ALUMNI: Hodahkwen (’02) Named Deputy General Counsel

HODAHKWEN NAMED DEPUTY GENERAL COUNSEL
Will Continue to Advise the Governor on Tribal Affairs

PHOENIX — Governor Janet Napolitano has announced that Marnie Hodahkwen, who has served as the Governor’s policy advisor for tribal affairs since August of 2004, has taken over as deputy general counsel to the Governor. Along with her new responsibilities, Hodahkwen will continue to be the Governor’s tribal affairs advisor.

“Marnie is a tremendously talented public servant, and Arizona has benefited from her excellent work in the past four years,” Governor Napolitano said. “I look forward to seeing all that she can do in her new position as deputy general counsel.”

As the Governor’s policy advisor for tribal affairs, Hodahkwen serves as the Governor’s liaison with 22 tribal governments and works in a wide variety of policy areas. Before joining the Governor’s office, she practiced law in the areas of commercial litigation and Indian law in Phoenix at the law firm Quarles & Brady, Streich Lang. She holds both her bachelor’s and law degrees from Arizona State University. A member of the Prairie Band Potawatomi Nation, Hodahkwen is one of the founding members of the Native American Bar Association of Arizona and serves on the Board of Directors of the Hopi Education Endowment Fund, as well as the Advisory Council of the Indian Legal Program at ASU’s Sandra Day O’Connor College of Law. Hodahkwen becomes deputy general counsel as Nicole Davis leaves the position for the state Attorney General’s office, in order to become the Section Chief of the Civil and Criminal Litigation and Advice Section of the Child and Family Protection Division. Davis has served in the Governor’s Office since the beginning of Governor Napolitano’s term in 2003.

2 New US Supreme Court Cases

Today, the Supreme Court granted cert in two Indian law cases:

Hawaii v. Office of Hawaiian Affairs, No. 07-1372

Petition for Cert: http://www.scotusblog.com/wp/wp-content/uploads/2008/09/07-1372_pet.pdf
Hawaii Supreme Court Decision: Office of Hawaiian Affairs v. Housing and Community Development Corp. of Hawaii, No. 25570 (Hawaii 2008) http://www.state.hi.us/jud/opinions/sct/2008/25570.pdf

Question Presented in Petition for Cert:

“In the Joint Resolution to Acknowledge the 100th Anniversary of the January 17, 1893 Overthrow of the Kingdom of Hawaii, Congress acknowledged and apologized for the United States’ role in that overthrow. The question here is whether this symbolic resolution strips Hawaii of its sovereign authority to sell, exchange, or transfer 1.2 million acres of state land–29 percent of the total land area of the State and almost all the land owned by the State–unless and until it reaches a political settlement with native Hawaiians about the status of that land.”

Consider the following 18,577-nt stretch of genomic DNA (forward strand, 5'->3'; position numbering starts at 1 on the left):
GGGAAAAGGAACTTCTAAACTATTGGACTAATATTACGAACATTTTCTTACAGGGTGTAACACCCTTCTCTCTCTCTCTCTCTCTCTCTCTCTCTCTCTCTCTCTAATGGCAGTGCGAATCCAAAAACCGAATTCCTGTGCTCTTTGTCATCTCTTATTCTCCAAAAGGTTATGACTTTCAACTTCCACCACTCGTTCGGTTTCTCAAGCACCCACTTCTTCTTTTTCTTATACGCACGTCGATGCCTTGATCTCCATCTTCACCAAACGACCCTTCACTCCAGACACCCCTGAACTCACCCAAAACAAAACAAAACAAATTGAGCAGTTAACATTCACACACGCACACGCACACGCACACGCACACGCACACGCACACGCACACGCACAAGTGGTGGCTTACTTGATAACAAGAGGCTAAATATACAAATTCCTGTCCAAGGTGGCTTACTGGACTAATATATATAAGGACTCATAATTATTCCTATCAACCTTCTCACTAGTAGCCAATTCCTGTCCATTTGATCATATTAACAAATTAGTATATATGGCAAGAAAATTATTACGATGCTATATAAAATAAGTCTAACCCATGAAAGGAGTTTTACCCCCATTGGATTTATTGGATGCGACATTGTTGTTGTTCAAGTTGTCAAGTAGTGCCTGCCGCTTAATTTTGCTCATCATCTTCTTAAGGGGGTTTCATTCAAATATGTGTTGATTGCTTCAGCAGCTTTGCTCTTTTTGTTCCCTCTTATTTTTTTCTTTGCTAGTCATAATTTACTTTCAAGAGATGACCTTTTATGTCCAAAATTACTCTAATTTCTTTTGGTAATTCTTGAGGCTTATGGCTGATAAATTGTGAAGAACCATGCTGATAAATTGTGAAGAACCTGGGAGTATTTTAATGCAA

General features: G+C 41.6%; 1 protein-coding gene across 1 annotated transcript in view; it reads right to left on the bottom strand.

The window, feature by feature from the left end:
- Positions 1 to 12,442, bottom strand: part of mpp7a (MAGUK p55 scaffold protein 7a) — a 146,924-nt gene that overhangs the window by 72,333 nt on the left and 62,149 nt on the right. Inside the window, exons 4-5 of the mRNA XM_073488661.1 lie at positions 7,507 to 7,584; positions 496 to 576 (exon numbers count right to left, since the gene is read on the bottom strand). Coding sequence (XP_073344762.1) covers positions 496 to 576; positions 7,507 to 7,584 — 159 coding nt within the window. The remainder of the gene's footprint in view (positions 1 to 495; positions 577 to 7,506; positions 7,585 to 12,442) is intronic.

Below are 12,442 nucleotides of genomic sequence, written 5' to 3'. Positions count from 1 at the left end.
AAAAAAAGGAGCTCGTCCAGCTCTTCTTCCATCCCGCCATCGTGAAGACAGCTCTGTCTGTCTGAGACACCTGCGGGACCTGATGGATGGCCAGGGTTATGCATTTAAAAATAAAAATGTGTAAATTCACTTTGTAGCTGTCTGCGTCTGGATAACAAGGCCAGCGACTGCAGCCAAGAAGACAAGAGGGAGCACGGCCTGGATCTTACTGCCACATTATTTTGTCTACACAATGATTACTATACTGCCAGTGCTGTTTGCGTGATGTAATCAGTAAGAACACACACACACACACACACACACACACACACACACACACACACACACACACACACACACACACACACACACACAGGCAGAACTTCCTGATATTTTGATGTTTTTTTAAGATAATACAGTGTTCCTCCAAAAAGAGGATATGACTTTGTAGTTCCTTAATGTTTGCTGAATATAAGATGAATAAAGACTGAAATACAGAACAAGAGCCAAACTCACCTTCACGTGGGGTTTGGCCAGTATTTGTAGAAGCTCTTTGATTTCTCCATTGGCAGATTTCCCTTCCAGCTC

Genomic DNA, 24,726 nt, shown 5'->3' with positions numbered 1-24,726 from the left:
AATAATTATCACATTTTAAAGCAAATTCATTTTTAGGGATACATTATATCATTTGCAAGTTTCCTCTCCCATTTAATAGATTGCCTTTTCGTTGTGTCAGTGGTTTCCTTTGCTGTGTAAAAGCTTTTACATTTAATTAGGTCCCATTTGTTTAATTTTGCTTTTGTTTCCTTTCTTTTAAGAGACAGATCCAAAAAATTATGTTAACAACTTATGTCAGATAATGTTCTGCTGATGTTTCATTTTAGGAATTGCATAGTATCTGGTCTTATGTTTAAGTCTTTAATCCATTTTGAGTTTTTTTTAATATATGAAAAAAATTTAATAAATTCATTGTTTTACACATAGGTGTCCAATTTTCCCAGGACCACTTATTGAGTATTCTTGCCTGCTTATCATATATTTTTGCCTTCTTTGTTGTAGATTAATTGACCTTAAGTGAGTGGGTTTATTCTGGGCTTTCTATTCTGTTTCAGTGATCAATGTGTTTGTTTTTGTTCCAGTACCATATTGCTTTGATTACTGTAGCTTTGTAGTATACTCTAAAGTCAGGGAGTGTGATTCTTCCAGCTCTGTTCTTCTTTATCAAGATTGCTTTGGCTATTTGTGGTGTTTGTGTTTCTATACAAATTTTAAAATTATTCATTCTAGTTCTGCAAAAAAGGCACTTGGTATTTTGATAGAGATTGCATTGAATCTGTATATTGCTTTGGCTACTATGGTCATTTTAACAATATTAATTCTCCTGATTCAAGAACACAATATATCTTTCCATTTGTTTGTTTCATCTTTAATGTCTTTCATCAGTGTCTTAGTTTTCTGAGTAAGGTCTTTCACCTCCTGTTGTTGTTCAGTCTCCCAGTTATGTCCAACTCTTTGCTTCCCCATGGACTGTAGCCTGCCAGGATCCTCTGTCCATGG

U.S. v. Navajo Nation, No. 07-1410

Petition for Cert: http://www.narf.org/sct/usvnavajonation/petition_for_cert.pdf
Appellate Court Decision: Navajo Nation v. US, No. 06-5059 (Fed. Ct. 2007), http://www.cafc.uscourts.gov/opinions/06-5059.pdf
Prior Supreme Court Decision: US v. Navajo Nation, 537 U.S. 488 (2003)

Questions Presented in Petition for Cert:

“The Indian Mineral Leasing Act of 1938 (IMLA), 25 U.S.C. 396a et- seq., and its implementing regulations authorize Indian Tribes, with the approval of the Secretary of the Interior, to lease tribal lands for mining purposes. In a previous decision in this case, United States v. Navajo Nation, 537 U.S. 488 (2003) (Navajo), this Court held that the Secretary’s actions in connection with Indian mineral lease amendments containing increased royalty rates negotiated by the Navajo Nation did not breach a fiduciary duty found in IMLA or other relevant statutes or regulations. The court of appeals held on remand that the Secretary’s conduct breached duties linked to sources of law that had been briefed to this Court but not expressly discussed in Navajo. The questions presented are:
1. Whether the court of appeals’ holding that the United States breached fiduciary duties in connection with the Navajo coal lease amendments is foreclosed by Navajo.
2. If Navajo did not foreclose the question, whether the court of appeals properly held that the United States is liable as a mater of law to the Navajo Nation for up to $600 million for the Secretary’s actions in connection with his approval of amendments to an Indian mineral
lease based on several statutes that do not address royalty rates in tribal leases and common-law principles not embodied in a governing statute or regulation.”

Two Weeks until the IGRA Conference: Register Now

Indian Country’s Winning Hand: 20 Years of IGRA
October 16-17, 2008
Radisson Fort McDowell Resort & Casino
Scottsdale/Fountain Hills, Arizona
Visit the conference website to learn more about the conference and registration for the event!www.law.asu.edu/ILP
Stay the weekend so you can attend NCAI!
65th Annual Convention and Tradeshow
Sunday, October 19, 2008 1:00 PM – Friday, October 24, 2008 1:00 PM
Phoenix Convention Center

NARF: Tribal Supreme Court Project Update

This information was provided by the Native American Rights Fund. Visit their website for more information. http://www.narf.org/

New Supreme Court Term May Prove to be Another Difficult Period for Indian Country

WASHINGTON D.C.-The U.S. Supreme Court held its opening conference on September 29, 2008 and, as expected, granted review in two Indian law cases–United States v. Navajo Nation and State of Hawaii v. Office of Hawaiian Affairs–both of which involve lower court decisions favorable to Indian country. First, in United States v. Navajo Nation, the Court will review a decision by the U.S. Court of Appeals for the Federal Circuit upholding the United States’ trust responsibility to the Navajo Nation. This case is part of the on-going litigation between the Navajo Nation and the United States involving disputes surrounding the negotiation of royalty rate adjustments for coal leases entered into between the Navajo Nation and the Peabody Coal Company.